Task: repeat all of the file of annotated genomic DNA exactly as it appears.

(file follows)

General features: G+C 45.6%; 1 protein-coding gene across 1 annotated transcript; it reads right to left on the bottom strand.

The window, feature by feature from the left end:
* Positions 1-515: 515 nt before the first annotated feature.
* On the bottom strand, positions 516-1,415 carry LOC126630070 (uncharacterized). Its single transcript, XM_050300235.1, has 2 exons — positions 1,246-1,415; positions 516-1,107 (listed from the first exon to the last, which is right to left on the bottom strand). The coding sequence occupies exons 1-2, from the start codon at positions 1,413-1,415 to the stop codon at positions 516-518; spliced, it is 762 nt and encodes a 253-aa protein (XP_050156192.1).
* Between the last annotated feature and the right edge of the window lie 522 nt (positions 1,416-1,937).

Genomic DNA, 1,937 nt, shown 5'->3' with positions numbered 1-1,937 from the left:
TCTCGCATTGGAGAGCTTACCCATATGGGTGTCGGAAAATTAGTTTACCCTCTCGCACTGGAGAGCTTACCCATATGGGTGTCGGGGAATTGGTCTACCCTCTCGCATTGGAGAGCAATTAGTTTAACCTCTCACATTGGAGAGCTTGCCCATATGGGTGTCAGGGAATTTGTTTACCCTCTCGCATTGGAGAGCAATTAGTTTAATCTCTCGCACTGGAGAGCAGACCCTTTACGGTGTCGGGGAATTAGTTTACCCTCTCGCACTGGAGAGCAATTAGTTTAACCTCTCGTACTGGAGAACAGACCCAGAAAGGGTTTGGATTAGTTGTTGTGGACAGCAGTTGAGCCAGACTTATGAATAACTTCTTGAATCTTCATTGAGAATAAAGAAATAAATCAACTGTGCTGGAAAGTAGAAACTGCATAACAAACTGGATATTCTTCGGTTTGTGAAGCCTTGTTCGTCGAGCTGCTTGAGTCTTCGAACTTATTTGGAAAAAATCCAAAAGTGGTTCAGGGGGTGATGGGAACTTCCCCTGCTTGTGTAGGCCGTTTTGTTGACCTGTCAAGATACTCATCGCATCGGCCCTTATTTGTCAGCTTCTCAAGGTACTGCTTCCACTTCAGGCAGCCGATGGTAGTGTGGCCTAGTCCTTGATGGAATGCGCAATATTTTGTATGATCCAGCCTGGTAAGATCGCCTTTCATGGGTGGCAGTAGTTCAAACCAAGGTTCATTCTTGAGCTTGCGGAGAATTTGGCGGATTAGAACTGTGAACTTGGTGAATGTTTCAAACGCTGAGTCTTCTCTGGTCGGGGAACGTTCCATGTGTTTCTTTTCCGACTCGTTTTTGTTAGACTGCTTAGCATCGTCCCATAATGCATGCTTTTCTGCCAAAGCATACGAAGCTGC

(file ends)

General features: G+C 45.6%; 1 protein-coding gene across 1 annotated transcript; it reads right to left on the bottom strand.

The window, feature by feature from the left end:
* Positions 1-515: 515 nt before the first annotated feature.
* On the bottom strand, positions 516-1,415 carry LOC126630070 (uncharacterized). Its single transcript, XM_050300235.1, has 2 exons — positions 1,246-1,415; positions 516-1,107 (listed from the first exon to the last, which is right to left on the bottom strand). The coding sequence occupies exons 1-2, from the start codon at positions 1,413-1,415 to the stop codon at positions 516-518; spliced, it is 762 nt and encodes a 253-aa protein (XP_050156192.1).
* Between the last annotated feature and the right edge of the window lie 522 nt (positions 1,416-1,937).

Genomic DNA, 1,937 nt, shown 5'->3' with positions numbered 1-1,937 from the left:
TCTCGCATTGGAGAGCTTACCCATATGGGTGTCGGAAAATTAGTTTACCCTCTCGCACTGGAGAGCTTACCCATATGGGTGTCGGGGAATTGGTCTACCCTCTCGCATTGGAGAGCAATTAGTTTAACCTCTCACATTGGAGAGCTTGCCCATATGGGTGTCAGGGAATTTGTTTACCCTCTCGCATTGGAGAGCAATTAGTTTAATCTCTCGCACTGGAGAGCAGACCCTTTACGGTGTCGGGGAATTAGTTTACCCTCTCGCACTGGAGAGCAATTAGTTTAACCTCTCGTACTGGAGAACAGACCCAGAAAGGGTTTGGATTAGTTGTTGTGGACAGCAGTTGAGCCAGACTTATGAATAACTTCTTGAATCTTCATTGAGAATAAAGAAATAAATCAACTGTGCTGGAAAGTAGAAACTGCATAACAAACTGGATATTCTTCGGTTTGTGAAGCCTTGTTCGTCGAGCTGCTTGAGTCTTCGAACTTATTTGGAAAAAATCCAAAAGTGGTTCAGGGGGTGATGGGAACTTCCCCTGCTTGTGTAGGCCGTTTTGTTGACCTGTCAAGATACTCATCGCATCGGCCCTTATTTGTCAGCTTCTCAAGGTACTGCTTCCACTTCAGGCAGCCGATGGTAGTGTGGCCTAGTCCTTGATGGAATGCGCAATATTTTGTATGATCCAGCCTGGTAAGATCGCCTTTCATGGGTGGCAGTAGTTCAAACCAAGGTTCATTCTTGAGCTTGCGGAGAATTTGGCGGATTAGAACTGTGAACTTGGTGAATGTTTCAAACGCTGAGTCTTCTCTGGTCGGGGAACGTTCCATGTGTTTCTTTTCCGACTCGTTTTTGTTAGACTGCTTAGCATCGTCCCATAATGCATGCTTTTCTGCCAAAGCATACGAAGCTGC